Can you be resistant to chemotherapy? What causes chemoresistance?
Chemotherapy is a cornerstone of cancer treatment even today. Unfortunately, not all cancers respond to the treatment. Chemo-resistance has no single cause—it can arise due to a variety of host- or tumor-related factors.
Learn about chemoresistance, why it occurs, and how chemo-resistant cancers are treated.
Despite advancements in chemotherapy, doctors found that some cancers are resistant to the treatment. In 1962, trials of a new drug cocktail called VAMP sent leukemia patients into remission. However, most patients relapsed after approximately a year with leukemia cells in their spines and brains. Mukherjee explains that the blood-brain barrier—a protective layer of densely packed cells that separates the brain’s blood vessels from the actual brain tissue—makes the central nervous system (the brain and spine) impervious to most chemotherapy.
(Shortform note: The blood-brain barrier (BBB) is a strong, yet selective barrier: It allows necessary things like oxygen and nutrients to pass through to the brain tissue, while blocking out germs and toxins that would infect or damage the brain. Unfortunately, that barrier protects cancer cells in the central nervous system just as effectively as it protects the healthy ones.)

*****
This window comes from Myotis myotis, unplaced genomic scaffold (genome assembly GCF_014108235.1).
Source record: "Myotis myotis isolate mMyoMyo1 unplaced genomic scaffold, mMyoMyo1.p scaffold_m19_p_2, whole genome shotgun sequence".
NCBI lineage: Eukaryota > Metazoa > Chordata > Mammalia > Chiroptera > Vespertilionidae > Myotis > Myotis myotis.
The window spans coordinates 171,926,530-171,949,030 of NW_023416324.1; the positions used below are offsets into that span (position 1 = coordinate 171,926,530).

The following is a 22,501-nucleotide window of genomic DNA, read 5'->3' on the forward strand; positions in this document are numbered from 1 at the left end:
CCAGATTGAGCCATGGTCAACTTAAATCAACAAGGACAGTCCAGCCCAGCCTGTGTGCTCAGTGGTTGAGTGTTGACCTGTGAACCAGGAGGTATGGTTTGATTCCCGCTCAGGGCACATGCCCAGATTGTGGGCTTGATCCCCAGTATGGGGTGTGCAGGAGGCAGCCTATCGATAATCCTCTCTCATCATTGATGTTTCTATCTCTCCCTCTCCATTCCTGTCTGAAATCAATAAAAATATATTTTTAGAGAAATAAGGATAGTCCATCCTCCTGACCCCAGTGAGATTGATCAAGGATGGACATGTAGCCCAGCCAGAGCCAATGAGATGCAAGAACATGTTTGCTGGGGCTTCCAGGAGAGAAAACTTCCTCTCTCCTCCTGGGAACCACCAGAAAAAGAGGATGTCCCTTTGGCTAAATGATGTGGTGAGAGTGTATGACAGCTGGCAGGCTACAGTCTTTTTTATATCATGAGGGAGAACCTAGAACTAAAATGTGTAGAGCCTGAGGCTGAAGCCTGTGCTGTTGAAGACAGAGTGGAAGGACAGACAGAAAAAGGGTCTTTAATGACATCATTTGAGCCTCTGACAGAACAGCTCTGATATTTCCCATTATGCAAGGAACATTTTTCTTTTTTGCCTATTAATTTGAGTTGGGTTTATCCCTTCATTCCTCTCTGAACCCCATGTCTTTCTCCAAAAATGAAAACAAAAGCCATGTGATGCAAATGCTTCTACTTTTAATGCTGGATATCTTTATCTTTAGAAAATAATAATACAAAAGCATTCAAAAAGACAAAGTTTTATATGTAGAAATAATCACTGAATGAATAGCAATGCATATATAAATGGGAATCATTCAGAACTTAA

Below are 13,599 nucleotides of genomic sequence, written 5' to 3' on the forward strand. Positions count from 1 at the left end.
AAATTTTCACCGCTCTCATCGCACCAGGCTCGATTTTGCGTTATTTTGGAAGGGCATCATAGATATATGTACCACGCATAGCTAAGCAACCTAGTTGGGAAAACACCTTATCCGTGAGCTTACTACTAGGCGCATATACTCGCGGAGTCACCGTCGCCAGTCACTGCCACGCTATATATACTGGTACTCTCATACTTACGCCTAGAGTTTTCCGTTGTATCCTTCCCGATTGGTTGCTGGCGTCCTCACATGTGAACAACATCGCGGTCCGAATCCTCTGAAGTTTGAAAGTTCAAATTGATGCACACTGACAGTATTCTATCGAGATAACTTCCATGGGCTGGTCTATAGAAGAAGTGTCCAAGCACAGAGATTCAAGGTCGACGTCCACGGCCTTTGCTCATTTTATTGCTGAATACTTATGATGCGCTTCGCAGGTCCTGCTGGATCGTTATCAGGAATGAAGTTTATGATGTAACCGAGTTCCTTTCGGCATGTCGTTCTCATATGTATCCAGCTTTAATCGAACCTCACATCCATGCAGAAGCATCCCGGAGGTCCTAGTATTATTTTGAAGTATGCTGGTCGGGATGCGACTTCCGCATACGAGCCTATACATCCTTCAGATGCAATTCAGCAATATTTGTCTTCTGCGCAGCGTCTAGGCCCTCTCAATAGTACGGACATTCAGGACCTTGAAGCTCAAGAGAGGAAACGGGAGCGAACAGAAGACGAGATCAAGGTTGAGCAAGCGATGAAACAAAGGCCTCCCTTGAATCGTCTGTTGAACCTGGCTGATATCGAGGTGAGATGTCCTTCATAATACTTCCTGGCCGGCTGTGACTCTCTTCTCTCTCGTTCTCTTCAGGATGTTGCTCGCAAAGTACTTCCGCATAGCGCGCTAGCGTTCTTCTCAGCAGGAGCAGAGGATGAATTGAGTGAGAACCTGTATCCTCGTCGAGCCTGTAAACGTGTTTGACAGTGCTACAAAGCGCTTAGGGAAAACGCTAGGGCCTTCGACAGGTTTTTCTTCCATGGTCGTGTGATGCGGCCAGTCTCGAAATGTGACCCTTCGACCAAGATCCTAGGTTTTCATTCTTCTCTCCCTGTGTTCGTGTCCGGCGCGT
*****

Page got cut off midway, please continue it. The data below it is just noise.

In 1962, a year after becoming the director of St. Jude Children’s Research Hospital, oncologist Donald Pinkel began developing a comprehensive course of treatment for childhood leukemia that he called “total therapy.” This development was based on four key innovations:
- More elaborate drug cocktails, carefully mixing up to eight different drugs to maximize effectiveness while keeping toxicity to survivable levels
- Bypassing the blood-brain barrier by injecting the drugs directly into the spinal fluid
- Using X-ray radiation therapy to directly kill cancerous cells in the brain
- Continuing treatment long after visible signs of cancer are gone—potentially for years—in order to make sure that every trace of cancer is scoured from the patient
(Shortform note: Pinkel’s total therapy regimen was extremely effective, and hospitals still use revised versions of it today. St. Jude Children’s Research Hospital—one of the world’s foremost facilities for treating childhood cancer—reports that improved technology and refined techniques have pushed the survival rate for childhood leukemia up to 94% at their hospitals.)
In 1998, researchers made another step in overcoming chemoresistance when they developed two cancer antibodies—drugs designed to specifically target cancer cells—that sent patients into remission during clinical trials. Mukherjee says that these two drugs show that it is possible to treat cancer by targeting key genes and proteins that the disease relies on to survive. In the decade following these trials, the National Cancer Institute listed 24 drugs similar to those two as targeted cancer therapies: treatments that pinpoint a particular type of cell, as opposed to killing cells indiscriminately.